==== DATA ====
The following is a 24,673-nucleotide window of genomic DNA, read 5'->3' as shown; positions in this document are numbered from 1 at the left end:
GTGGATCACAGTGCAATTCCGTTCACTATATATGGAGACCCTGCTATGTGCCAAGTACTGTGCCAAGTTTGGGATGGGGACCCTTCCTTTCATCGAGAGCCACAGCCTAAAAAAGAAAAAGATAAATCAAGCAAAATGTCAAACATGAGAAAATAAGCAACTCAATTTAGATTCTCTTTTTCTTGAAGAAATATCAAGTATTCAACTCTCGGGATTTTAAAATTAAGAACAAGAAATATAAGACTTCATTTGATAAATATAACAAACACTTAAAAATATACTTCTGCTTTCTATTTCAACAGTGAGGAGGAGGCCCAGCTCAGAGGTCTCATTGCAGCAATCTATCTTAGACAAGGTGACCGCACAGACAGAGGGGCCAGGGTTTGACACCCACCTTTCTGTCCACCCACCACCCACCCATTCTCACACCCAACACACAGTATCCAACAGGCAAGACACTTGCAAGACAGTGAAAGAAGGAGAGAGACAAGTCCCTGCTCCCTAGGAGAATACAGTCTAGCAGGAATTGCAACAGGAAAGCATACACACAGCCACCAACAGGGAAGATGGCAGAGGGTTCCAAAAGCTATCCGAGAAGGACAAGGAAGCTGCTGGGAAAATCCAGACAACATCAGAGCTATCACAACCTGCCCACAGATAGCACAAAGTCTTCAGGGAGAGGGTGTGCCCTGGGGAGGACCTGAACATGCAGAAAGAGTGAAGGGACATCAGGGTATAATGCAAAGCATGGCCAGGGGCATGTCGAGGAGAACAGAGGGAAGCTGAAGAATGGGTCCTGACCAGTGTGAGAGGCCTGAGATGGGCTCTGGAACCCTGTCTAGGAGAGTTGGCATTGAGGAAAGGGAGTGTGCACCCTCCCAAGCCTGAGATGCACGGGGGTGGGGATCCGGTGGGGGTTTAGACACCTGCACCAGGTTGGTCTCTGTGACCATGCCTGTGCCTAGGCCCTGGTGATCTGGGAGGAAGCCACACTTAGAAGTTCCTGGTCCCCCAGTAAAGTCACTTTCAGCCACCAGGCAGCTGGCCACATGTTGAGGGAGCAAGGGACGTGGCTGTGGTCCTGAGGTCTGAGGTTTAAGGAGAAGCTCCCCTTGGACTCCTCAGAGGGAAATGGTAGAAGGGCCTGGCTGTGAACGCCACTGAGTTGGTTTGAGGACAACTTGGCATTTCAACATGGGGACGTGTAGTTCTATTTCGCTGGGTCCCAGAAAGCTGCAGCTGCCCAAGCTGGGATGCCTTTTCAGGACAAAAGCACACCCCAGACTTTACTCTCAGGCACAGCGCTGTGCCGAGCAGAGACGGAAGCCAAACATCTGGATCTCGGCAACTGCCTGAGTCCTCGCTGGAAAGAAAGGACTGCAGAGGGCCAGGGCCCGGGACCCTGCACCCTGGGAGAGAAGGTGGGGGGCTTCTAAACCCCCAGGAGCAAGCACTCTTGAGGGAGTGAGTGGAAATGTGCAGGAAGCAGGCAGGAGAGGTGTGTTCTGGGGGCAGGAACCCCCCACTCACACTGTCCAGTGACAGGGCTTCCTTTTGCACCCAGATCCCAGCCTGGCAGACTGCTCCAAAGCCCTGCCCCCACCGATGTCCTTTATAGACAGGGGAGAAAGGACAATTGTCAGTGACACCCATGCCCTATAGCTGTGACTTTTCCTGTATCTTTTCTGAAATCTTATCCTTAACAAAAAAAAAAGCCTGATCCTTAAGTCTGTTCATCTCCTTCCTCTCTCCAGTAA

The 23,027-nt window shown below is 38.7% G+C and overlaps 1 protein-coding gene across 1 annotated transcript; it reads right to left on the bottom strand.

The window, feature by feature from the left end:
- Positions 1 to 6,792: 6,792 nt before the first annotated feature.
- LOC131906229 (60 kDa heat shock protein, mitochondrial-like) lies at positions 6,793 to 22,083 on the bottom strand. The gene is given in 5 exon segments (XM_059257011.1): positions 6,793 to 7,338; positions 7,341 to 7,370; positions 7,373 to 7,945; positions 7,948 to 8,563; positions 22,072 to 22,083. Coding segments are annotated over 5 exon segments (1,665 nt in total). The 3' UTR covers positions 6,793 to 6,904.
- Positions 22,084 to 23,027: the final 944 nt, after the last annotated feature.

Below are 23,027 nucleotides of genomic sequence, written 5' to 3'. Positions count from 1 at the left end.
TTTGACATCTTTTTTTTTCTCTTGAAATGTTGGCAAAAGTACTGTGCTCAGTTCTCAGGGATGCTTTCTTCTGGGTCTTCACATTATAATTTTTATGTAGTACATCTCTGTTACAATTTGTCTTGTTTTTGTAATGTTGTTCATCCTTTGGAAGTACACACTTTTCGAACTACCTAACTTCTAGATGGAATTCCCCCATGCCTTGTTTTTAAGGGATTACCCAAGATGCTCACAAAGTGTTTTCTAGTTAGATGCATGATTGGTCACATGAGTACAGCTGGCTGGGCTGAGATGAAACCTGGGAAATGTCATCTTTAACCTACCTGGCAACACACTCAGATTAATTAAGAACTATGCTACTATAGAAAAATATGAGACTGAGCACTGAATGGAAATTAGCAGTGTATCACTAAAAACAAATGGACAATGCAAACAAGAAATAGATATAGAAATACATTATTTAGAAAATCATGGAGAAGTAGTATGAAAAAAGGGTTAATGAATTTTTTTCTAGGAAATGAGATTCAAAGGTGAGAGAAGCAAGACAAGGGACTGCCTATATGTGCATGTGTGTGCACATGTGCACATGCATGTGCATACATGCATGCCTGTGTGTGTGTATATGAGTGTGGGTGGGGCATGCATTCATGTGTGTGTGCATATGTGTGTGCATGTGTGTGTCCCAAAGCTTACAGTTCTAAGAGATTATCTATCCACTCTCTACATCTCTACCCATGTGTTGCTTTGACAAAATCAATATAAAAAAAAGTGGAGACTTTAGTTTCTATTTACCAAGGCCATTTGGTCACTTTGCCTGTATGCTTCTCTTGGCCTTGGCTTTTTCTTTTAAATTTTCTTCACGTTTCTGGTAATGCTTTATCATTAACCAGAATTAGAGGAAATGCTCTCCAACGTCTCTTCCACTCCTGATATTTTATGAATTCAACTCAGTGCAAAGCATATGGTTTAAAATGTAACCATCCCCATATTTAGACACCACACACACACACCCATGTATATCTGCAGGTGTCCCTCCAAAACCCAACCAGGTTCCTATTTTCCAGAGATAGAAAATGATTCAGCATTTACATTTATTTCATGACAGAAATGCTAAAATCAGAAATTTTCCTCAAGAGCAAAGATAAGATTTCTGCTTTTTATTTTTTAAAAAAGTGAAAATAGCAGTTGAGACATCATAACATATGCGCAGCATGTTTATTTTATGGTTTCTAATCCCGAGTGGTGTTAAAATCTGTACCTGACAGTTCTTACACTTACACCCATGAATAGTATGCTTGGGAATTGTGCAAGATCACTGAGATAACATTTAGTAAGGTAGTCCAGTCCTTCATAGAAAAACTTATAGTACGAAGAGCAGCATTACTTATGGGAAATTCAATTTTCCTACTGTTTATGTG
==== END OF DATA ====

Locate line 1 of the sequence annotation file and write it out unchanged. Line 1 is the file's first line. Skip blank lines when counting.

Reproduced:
The following is a 24,673-nucleotide window of genomic DNA, read 5'->3' as shown; positions in this document are numbered from 1 at the left end: